At last we came to a secluded grove of live oaks that was as hushed and beautiful as any sanctuary. No sentinel oak here. The oaks gathered as a mute congregation, dappling the ground beneath them. It was a fitting end to our excursion as we stood in the silence of these giants.
Jim Batey has a sprawling live oak farm right here on Aspen Road in Castle Hayne. He showed me the spread, which is home to more than 3,000 live oaks of varying ages for customers to choose from. You can wander among the young trees to decide which one speaks to you and — trust me — one will call your name. Some are in the ground and have to be spaded to move to your location; others come in a tublike mesh container, to be lifted onto a truck for transport, delivery and installation.
I met all the tree farm critters too: a mouser who appeared and stayed, a rescue dog of undetermined ancestry named Charlie and his most unlikely farmhand — an enormous pig named Melvin for the BBQ restaurant in Charleston. Melvin has an incredible back story . . . Charles Dickens would have wept with envy.
After hurricanes Fran and Floyd, Jim was helping out a friend on a flooded hog farm near Savannah. Down one of the trenches floated a huge corpse of a hog, victim of the flood. But clinging to his mother was a tiny piglet no bigger than a teacup. Today Melvin lives the good life in his pen on the live oak farm after that traumatic rescue. He is a friendly, happy 400-pound soul, showing no signs of PTSD from his harrowing beginning. Some pig!
Jim has the largest operation of the kind in this part of the South. He says when the city buys his trees, they always select those with slim, straight trunks for planting on city streets. Reason for their shape: no sprawling branches inviting children or overserved partygoers easy access to a climb.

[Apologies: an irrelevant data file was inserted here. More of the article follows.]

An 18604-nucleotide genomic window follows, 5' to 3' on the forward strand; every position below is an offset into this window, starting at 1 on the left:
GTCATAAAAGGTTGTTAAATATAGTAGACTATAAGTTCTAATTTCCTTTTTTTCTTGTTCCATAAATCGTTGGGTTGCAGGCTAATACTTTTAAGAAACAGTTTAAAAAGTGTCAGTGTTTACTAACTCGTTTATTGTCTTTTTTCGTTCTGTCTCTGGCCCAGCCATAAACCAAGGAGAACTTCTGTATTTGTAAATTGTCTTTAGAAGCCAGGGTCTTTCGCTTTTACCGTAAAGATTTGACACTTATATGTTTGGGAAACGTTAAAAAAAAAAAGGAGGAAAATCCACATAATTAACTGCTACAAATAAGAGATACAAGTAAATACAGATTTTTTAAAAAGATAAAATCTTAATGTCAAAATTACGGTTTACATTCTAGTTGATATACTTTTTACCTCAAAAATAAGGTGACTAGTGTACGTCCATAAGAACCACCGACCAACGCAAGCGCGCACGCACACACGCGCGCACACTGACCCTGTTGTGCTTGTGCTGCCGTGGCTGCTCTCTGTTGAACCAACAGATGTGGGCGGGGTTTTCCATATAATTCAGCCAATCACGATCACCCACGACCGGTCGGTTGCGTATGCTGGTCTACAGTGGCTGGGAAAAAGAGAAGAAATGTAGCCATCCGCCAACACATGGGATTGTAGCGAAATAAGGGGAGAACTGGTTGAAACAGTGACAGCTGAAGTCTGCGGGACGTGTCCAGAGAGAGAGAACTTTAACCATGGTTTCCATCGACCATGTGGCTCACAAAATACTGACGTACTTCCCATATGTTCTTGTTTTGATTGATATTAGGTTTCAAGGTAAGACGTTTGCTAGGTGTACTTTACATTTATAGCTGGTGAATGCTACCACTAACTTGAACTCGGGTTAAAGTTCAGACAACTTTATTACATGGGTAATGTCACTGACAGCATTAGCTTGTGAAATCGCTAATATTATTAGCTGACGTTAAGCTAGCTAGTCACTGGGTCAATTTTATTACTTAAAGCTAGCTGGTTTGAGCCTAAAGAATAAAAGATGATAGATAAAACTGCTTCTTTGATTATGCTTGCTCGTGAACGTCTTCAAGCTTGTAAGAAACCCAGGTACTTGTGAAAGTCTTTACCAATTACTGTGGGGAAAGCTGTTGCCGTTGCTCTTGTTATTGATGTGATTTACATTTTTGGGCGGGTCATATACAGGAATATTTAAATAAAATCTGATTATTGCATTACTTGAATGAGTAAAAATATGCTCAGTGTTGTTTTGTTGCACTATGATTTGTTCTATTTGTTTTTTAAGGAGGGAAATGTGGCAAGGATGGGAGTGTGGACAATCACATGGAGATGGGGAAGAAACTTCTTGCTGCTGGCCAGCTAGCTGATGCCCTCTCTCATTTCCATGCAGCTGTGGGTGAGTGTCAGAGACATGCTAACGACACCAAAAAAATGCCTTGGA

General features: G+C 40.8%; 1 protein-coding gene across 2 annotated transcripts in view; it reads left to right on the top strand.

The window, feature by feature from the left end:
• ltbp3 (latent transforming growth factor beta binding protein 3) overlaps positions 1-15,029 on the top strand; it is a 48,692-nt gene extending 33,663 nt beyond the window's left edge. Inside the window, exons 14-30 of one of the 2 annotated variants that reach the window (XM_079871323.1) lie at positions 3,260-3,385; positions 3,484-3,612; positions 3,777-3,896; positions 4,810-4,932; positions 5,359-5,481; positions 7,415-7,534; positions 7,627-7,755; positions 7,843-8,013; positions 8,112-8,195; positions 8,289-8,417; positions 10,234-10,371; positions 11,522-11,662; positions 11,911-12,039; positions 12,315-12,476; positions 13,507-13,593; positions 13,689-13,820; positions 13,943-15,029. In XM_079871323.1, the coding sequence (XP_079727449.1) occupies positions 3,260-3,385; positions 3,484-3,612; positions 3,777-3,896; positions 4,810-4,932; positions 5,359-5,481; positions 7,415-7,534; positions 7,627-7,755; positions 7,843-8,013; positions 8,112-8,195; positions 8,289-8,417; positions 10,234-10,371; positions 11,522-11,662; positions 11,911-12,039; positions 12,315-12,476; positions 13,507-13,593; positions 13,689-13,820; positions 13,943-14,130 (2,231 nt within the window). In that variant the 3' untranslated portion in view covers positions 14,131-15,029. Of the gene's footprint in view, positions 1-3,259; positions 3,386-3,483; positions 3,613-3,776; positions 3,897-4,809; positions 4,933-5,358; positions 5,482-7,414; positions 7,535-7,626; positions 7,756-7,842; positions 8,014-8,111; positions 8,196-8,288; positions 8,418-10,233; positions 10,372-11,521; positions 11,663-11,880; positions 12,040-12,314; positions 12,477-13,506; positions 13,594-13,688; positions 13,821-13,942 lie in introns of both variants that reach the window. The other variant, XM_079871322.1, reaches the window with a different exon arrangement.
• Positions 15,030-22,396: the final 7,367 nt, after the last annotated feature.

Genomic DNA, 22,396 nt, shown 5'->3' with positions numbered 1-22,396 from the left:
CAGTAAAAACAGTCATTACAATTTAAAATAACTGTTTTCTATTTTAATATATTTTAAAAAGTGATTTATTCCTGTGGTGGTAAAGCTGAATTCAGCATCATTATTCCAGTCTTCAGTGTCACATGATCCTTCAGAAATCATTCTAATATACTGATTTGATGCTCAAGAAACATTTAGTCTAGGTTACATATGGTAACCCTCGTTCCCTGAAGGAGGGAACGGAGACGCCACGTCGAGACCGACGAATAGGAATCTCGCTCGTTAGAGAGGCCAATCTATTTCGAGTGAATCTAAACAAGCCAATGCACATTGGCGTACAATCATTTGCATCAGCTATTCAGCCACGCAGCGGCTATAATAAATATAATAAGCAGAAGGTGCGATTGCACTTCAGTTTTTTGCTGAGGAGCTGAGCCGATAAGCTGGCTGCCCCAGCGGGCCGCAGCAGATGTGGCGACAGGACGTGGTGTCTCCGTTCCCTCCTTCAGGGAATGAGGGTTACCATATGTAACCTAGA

Jim’s colorful past includes owning and restoring a lighthouse called Bloody Point by the Native Americans; owning and operating a boat that ferried passengers from the mainland near Beaufort, S.C. (that’s BEW-fort down there, not like our BO-fort in North Carolina), to Dafuskie Island of Pat Conroy fame. Read the Water Is Wide by Pat, a riveting tale of Conroy’s first and last job teaching school on the isolated and primitive island. Jim Batey — as the mailman, ferryman, grocery deliverer — knew Conroy. So being Southerners, we were compelled to swap Conroy stories before returning to the live oak agenda.
Many oaks are celebrities on their home turf. The Angel Oak with those ground-hugging branches is a tourist attraction there in South Carolina. Here we have the Airlie Oak, and a favorite of mine, the big oak at Jackson’s Big Oak BBQ, is a stand-out. Even my street has a giant unnamed oak, near its entrance in the yard of an antebellum house overlooking the Intracoastal Waterway. Like the vanished Airlie Dinner platforms, this oak has a platform in its ancient arms, benches there, and a wrought-iron spiral staircase to climb. Festooned with Spanish moss, it seems almost a prop to our Low Country with its view overlooking the waterway.
And who knew that Walt Whitman ventured south and stayed long enough to write a sheath of poems to our Southern part of the world? And to the live oak in particular . . . And it is so reflective of his view of the world.
I saw in Louisiana a live-oak growing,
All alone stood it and the moss hung down from the branches,
Without any companion it grew there uttering joyous leaves of dark green,
And its look, rude, unbending, lusty, made me think of myself . . .
Ah, Walt . . . so predictably self-absorbed. Even the enormous Quercus virginiana stands in the shadow of the poet. But that unruly ego aside, the poem is a shout-out for the magnificent Southern live oak…that moss-draped giant of a tree. And she is ours, the most iconic object of our arboreal obsession. b
Nan Graham is a regular Salt contributor and has been a local NPR commentator since 1995.